D. Not Yet a Bull Market for the DJIA

Figure 4 below indicates the status of the Macro MRI for key indexes. This first column indicates whether the Macro MRI is now in the upleg of its cycle. The second indicates the Macro’s level (percentile) compared to its own history. Third, whether the Exceptional Macro is present. Fourth, whether the index could be described as being in a bull market as indicated by the Macro MRI being in the upleg of its cycle and the presence of the Exceptional Macro. The inception date of the index.

Figure 4

Historically, bull markets are most reliably indicated by the DJIA. Thus, that the DJIA has not made a full shift is worth noting. It is best to follow our discipline which is to pay most attention to the DJIA, which suggest caution at this time.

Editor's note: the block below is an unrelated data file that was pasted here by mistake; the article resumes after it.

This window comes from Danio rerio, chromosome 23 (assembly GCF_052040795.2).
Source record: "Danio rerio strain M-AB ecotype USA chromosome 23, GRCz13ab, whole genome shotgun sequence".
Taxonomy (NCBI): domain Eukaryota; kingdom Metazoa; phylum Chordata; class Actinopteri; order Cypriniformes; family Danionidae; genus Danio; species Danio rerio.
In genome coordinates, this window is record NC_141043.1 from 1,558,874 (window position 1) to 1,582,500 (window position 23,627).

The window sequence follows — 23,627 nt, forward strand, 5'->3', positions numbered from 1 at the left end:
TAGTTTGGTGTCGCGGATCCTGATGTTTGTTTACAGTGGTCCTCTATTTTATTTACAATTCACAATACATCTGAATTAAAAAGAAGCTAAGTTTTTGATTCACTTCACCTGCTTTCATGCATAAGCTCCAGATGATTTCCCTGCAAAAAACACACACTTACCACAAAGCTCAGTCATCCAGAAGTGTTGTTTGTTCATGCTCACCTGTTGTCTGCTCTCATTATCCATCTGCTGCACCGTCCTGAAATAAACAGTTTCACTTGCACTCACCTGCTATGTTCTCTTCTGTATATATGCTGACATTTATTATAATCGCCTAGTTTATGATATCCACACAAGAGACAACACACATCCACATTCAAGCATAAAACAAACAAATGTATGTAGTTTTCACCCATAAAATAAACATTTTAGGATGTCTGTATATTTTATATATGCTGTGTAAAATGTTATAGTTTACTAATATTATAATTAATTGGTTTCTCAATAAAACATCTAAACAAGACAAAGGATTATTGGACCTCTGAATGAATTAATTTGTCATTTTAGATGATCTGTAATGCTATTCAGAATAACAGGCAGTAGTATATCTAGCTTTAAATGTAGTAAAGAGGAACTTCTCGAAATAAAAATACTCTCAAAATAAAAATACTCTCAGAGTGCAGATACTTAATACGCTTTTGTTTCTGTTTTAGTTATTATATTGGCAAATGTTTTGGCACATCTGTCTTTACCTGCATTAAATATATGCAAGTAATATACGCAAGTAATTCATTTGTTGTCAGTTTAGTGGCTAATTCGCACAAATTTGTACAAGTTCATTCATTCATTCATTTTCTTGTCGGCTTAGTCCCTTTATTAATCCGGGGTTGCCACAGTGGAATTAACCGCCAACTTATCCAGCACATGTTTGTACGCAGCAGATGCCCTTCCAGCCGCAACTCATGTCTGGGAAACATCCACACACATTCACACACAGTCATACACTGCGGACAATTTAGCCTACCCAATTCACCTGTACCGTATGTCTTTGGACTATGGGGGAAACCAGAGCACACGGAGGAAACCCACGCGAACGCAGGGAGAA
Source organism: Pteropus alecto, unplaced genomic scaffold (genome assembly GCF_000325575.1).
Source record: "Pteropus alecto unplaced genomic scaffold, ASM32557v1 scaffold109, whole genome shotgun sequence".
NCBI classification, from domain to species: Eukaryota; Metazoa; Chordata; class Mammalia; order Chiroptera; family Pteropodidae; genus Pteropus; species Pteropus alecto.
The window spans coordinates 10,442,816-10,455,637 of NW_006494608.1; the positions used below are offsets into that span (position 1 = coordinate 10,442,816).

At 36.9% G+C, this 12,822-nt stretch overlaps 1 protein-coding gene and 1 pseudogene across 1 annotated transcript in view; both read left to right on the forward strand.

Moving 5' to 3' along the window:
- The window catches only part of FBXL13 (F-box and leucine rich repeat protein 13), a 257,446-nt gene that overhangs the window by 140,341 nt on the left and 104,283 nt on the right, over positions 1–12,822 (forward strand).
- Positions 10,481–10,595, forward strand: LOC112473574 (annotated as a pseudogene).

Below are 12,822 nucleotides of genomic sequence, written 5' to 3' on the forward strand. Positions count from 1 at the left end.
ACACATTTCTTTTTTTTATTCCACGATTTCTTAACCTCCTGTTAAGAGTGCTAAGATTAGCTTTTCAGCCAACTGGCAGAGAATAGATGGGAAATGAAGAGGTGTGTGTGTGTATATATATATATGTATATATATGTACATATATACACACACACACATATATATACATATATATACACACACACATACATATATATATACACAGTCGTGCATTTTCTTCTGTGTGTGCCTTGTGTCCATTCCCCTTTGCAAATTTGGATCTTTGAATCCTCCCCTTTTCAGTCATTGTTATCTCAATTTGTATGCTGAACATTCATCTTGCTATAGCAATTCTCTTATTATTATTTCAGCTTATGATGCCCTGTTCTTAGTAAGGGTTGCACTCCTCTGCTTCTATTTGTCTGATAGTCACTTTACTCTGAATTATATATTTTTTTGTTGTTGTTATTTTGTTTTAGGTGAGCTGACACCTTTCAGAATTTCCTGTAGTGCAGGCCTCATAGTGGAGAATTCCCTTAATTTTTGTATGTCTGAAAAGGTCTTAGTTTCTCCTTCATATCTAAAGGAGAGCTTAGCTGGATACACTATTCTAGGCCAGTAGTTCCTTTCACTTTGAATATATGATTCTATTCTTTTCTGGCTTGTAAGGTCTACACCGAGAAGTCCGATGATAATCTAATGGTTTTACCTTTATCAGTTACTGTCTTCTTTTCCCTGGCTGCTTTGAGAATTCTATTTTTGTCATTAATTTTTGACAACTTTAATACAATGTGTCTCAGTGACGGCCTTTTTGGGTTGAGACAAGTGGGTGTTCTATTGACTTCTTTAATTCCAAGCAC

The current status is somewhat troubling because the physics-based drivers we’ve recently developed indicate that the Macro MRI had an opportunity to begin its upleg last September. The NASDAQ seems to have responded to that driver, but the DJIA has not.

For the DJIA, the beginning of the Macro’s upleg was late and the Exceptional Macro made sporadic appearances, which is not at all typical. Looking back over the last 100 years, the Macro MRI has been more responsive to the driver. We suspect that the lack of major declines in stocks over the last 18 months has allowed high stock valuations to persist, and that this is a major factor in the lackluster stock returns outside of the tech sector. The DJIA seems to suggest there is unfinished business from the last year and a half.  

E. High Stock Valuations